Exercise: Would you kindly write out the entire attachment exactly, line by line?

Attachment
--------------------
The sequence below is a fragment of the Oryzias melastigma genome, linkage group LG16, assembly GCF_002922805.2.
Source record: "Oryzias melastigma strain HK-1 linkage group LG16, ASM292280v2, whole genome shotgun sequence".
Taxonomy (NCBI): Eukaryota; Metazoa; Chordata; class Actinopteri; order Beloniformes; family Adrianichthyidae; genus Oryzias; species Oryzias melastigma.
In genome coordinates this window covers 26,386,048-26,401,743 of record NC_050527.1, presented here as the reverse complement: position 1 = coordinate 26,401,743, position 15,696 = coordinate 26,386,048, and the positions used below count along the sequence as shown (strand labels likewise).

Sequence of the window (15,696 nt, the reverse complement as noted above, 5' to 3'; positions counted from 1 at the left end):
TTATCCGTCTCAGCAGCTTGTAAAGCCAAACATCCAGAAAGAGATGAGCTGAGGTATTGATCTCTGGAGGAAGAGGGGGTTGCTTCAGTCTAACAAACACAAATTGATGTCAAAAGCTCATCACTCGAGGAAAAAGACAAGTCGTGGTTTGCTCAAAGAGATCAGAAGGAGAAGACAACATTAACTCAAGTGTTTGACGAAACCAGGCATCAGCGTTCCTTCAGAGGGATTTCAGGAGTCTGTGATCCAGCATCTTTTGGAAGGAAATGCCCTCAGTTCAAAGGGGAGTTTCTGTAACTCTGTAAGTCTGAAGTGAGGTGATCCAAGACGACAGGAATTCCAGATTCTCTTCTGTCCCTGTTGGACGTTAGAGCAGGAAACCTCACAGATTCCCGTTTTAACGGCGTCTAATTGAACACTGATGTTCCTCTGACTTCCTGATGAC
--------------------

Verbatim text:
The sequence below is a fragment of the Oryzias melastigma genome, linkage group LG16, assembly GCF_002922805.2.
Source record: "Oryzias melastigma strain HK-1 linkage group LG16, ASM292280v2, whole genome shotgun sequence".
Taxonomy (NCBI): Eukaryota; Metazoa; Chordata; class Actinopteri; order Beloniformes; family Adrianichthyidae; genus Oryzias; species Oryzias melastigma.
In genome coordinates this window covers 26,386,048-26,401,743 of record NC_050527.1, presented here as the reverse complement: position 1 = coordinate 26,401,743, position 15,696 = coordinate 26,386,048, and the positions used below count along the sequence as shown (strand labels likewise).

Sequence of the window (15,696 nt, the reverse complement as noted above, 5' to 3'; positions counted from 1 at the left end):
TTATCCGTCTCAGCAGCTTGTAAAGCCAAACATCCAGAAAGAGATGAGCTGAGGTATTGATCTCTGGAGGAAGAGGGGGTTGCTTCAGTCTAACAAACACAAATTGATGTCAAAAGCTCATCACTCGAGGAAAAAGACAAGTCGTGGTTTGCTCAAAGAGATCAGAAGGAGAAGACAACATTAACTCAAGTGTTTGACGAAACCAGGCATCAGCGTTCCTTCAGAGGGATTTCAGGAGTCTGTGATCCAGCATCTTTTGGAAGGAAATGCCCTCAGTTCAAAGGGGAGTTTCTGTAACTCTGTAAGTCTGAAGTGAGGTGATCCAAGACGACAGGAATTCCAGATTCTCTTCTGTCCCTGTTGGACGTTAGAGCAGGAAACCTCACAGATTCCCGTTTTAACGGCGTCTAATTGAACACTGATGTTCCTCTGACTTCCTGATGAC